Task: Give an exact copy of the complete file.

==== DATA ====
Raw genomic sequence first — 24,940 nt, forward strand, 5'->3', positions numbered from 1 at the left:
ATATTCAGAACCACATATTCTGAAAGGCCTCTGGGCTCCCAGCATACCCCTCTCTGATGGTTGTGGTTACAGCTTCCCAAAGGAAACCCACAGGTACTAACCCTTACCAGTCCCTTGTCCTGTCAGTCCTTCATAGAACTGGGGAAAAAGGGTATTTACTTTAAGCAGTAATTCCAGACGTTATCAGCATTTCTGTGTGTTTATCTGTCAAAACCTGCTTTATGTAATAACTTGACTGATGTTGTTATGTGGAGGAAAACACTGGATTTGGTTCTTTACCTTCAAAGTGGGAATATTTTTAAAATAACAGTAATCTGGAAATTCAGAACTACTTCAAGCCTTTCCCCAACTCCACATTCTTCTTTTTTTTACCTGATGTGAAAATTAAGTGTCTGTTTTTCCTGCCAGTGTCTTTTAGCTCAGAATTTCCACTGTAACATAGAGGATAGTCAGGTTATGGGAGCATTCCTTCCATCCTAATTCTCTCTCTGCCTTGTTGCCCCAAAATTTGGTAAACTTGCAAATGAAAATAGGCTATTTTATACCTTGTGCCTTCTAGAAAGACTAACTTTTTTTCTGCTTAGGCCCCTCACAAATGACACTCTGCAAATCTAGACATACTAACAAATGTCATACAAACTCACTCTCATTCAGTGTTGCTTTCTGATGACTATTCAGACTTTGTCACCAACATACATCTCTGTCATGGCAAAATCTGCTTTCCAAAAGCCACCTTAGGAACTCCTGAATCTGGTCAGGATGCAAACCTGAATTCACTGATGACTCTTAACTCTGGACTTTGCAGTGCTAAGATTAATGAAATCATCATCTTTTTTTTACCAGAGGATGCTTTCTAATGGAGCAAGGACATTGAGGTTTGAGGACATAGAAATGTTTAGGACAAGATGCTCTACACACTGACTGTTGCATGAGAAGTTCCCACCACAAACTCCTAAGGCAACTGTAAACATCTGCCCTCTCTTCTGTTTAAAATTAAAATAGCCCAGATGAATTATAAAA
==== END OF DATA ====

Raw genomic sequence first — 24,940 nt, forward strand, 5'->3', positions numbered from 1 at the left:
ATATTCAGAACCACATATTCTGAAAGGCCTCTGGGCTCCCAGCATACCCCTCTCTGATGGTTGTGGTTACAGCTTCCCAAAGGAAACCCACAGGTACTAACCCTTACCAGTCCCTTGTCCTGTCAGTCCTTCATAGAACTGGGGAAAAAGGGTATTTACTTTAAGCAGTAATTCCAGACGTTATCAGCATTTCTGTGTGTTTATCTGTCAAAACCTGCTTTATGTAATAACTTGACTGATGTTGTTATGTGGAGGAAAACACTGGATTTGGTTCTTTACCTTCAAAGTGGGAATATTTTTAAAATAACAGTAATCTGGAAATTCAGAACTACTTCAAGCCTTTCCCCAACTCCACATTCTTCTTTTTTTTACCTGATGTGAAAATTAAGTGTCTGTTTTTCCTGCCAGTGTCTTTTAGCTCAGAATTTCCACTGTAACATAGAGGATAGTCAGGTTATGGGAGCATTCCTTCCATCCTAATTCTCTCTCTGCCTTGTTGCCCCAAAATTTGGTAAACTTGCAAATGAAAATAGGCTATTTTATACCTTGTGCCTTCTAGAAAGACTAACTTTTTTTCTGCTTAGGCCCCTCACAAATGACACTCTGCAAATCTAGACATACTAACAAATGTCATACAAACTCACTCTCATTCAGTGTTGCTTTCTGATGACTATTCAGACTTTGTCACCAACATACATCTCTGTCATGGCAAAATCTGCTTTCCAAAAGCCACCTTAGGAACTCCTGAATCTGGTCAGGATGCAAACCTGAATTCACTGATGACTCTTAACTCTGGACTTTGCAGTGCTAAGATTAATGAAATCATCATCTTTTTTTTACCAGAGGATGCTTTCTAATGGAGCAAGGACATTGAGGTTTGAGGACATAGAAATGTTTAGGACAAGATGCTCTACACACTGACTGTTGCATGAGAAGTTCCCACCACAAACTCCTAAGGCAACTGTAAACATCTGCCCTCTCTTCTGTTTAAAATTAAAATAGCCCAGATGAATTATAAAA